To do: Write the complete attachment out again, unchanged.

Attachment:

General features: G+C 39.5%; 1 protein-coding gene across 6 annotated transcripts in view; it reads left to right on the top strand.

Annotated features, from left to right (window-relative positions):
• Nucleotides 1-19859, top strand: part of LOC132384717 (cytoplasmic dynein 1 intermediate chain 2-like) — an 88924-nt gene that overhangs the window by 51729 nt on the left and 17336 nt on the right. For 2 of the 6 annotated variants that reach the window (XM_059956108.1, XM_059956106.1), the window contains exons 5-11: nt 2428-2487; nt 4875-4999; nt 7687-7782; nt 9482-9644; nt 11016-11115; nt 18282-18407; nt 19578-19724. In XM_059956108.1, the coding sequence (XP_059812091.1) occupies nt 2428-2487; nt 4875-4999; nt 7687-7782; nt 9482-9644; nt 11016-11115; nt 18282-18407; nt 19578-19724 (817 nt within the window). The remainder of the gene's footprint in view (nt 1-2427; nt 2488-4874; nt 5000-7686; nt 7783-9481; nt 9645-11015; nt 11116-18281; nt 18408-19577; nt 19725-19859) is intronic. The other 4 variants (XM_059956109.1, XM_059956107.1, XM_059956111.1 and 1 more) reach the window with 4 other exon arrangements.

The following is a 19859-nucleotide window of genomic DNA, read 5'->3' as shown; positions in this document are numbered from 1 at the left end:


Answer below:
General features: G+C 39.5%; 1 protein-coding gene across 6 annotated transcripts in view; it reads left to right on the top strand.

Annotated features, from left to right (window-relative positions):
• Nucleotides 1-19859, top strand: part of LOC132384717 (cytoplasmic dynein 1 intermediate chain 2-like) — an 88924-nt gene that overhangs the window by 51729 nt on the left and 17336 nt on the right. For 2 of the 6 annotated variants that reach the window (XM_059956108.1, XM_059956106.1), the window contains exons 5-11: nt 2428-2487; nt 4875-4999; nt 7687-7782; nt 9482-9644; nt 11016-11115; nt 18282-18407; nt 19578-19724. In XM_059956108.1, the coding sequence (XP_059812091.1) occupies nt 2428-2487; nt 4875-4999; nt 7687-7782; nt 9482-9644; nt 11016-11115; nt 18282-18407; nt 19578-19724 (817 nt within the window). The remainder of the gene's footprint in view (nt 1-2427; nt 2488-4874; nt 5000-7686; nt 7783-9481; nt 9645-11015; nt 11116-18281; nt 18408-19577; nt 19725-19859) is intronic. The other 4 variants (XM_059956109.1, XM_059956107.1, XM_059956111.1 and 1 more) reach the window with 4 other exon arrangements.

The following is a 19859-nucleotide window of genomic DNA, read 5'->3' as shown; positions in this document are numbered from 1 at the left end: